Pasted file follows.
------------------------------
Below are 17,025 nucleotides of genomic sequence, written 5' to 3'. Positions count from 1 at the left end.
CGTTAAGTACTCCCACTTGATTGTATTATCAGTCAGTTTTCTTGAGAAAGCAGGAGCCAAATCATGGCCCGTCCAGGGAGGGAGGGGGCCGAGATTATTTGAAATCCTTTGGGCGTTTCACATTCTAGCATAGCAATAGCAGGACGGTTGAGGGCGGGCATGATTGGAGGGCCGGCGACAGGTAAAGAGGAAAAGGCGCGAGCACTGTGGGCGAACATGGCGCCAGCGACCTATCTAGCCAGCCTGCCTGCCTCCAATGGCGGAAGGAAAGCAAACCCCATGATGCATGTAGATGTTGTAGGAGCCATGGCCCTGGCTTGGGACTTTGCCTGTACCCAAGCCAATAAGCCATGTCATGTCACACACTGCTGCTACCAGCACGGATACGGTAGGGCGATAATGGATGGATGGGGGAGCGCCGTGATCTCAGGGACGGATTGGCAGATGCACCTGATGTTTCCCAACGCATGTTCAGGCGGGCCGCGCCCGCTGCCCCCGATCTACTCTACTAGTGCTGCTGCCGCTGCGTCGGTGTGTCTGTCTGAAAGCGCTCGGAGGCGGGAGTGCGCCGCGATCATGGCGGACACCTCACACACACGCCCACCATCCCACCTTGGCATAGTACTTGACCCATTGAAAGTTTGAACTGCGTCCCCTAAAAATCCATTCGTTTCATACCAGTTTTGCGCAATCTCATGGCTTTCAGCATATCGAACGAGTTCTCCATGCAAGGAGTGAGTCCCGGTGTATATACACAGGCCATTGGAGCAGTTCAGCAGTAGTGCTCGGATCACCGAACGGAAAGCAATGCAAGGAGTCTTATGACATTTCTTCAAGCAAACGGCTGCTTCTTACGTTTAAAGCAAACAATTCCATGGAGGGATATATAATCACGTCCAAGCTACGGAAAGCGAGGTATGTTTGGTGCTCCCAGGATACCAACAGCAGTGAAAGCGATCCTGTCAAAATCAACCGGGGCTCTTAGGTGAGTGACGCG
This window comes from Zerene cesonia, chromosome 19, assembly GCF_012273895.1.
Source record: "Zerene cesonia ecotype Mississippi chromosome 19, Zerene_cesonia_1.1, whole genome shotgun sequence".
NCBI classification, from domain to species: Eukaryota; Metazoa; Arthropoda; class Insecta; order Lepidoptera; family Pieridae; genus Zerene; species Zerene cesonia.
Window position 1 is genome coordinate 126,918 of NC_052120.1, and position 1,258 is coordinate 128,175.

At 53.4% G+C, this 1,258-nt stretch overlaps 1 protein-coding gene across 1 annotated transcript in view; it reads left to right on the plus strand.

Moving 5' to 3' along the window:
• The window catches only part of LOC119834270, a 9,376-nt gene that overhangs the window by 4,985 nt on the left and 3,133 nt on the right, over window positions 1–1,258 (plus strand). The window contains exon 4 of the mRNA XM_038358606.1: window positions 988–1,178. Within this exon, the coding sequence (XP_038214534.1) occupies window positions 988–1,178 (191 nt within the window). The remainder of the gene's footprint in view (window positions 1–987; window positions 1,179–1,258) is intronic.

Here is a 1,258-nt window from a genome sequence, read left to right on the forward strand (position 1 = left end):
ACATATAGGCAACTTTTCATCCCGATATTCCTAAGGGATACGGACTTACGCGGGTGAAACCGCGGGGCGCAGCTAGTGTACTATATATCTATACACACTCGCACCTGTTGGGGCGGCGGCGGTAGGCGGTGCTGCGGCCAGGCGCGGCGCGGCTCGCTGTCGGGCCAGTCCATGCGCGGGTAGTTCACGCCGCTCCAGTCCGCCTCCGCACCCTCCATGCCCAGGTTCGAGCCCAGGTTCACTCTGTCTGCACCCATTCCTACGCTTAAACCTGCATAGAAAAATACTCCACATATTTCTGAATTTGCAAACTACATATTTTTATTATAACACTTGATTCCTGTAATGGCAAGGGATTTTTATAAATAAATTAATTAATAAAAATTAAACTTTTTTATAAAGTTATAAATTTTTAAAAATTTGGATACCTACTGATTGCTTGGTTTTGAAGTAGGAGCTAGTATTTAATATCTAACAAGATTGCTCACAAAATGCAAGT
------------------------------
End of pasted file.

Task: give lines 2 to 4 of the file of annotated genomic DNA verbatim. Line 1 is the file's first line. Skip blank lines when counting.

CGTTAAGTACTCCCACTTGATTGTATTATCAGTCAGTTTTCTTGAGAAAGCAGGAGCCAAATCATGGCCCGTCCAGGGAGGGAGGGGGCCGAGATTATTTGAAATCCTTTGGGCGTTTCACATTCTAGCATAGCAATAGCAGGACGGTTGAGGGCGGGCATGATTGGAGGGCCGGCGACAGGTAAAGAGGAAAAGGCGCGAGCACTGTGGGCGAACATGGCGCCAGCGACCTATCTAGCCAGCCTGCCTGCCTCCAATGGCGGAAGGAAAGCAAACCCCATGATGCATGTAGATGTTGTAGGAGCCATGGCCCTGGCTTGGGACTTTGCCTGTACCCAAGCCAATAAGCCATGTCATGTCACACACTGCTGCTACCAGCACGGATACGGTAGGGCGATAATGGATGGATGGGGGAGCGCCGTGATCTCAGGGACGGATTGGCAGATGCACCTGATGTTTCCCAACGCATGTTCAGGCGGGCCGCGCCCGCTGCCCCCGATCTACTCTACTAGTGCTGCTGCCGCTGCGTCGGTGTGTCTGTCTGAAAGCGCTCGGAGGCGGGAGTGCGCCGCGATCATGGCGGACACCTCACACACACGCCCACCATCCCACCTTGGCATAGTACTTGACCCATTGAAAGTTTGAACTGCGTCCCCTAAAAATCCATTCGTTTCATACCAGTTTTGCGCAATCTCATGGCTTTCAGCATATCGAACGAGTTCTCCATGCAAGGAGTGAGTCCCGGTGTATATACACAGGCCATTGGAGCAGTTCAGCAGTAGTGCTCGGATCACCGAACGGAAAGCAATGCAAGGAGTCTTATGACATTTCTTCAAGCAAACGGCTGCTTCTTACGTTTAAAGCAAACAATTCCATGGAGGGATATATAATCACGTCCAAGCTACGGAAAGCGAGGTATGTTTGGTGCTCCCAGGATACCAACAGCAGTGAAAGCGATCCTGTCAAAATCAACCGGGGCTCTTAGGTGAGTGACGCG
This window comes from Zerene cesonia, chromosome 19, assembly GCF_012273895.1.
Source record: "Zerene cesonia ecotype Mississippi chromosome 19, Zerene_cesonia_1.1, whole genome shotgun sequence".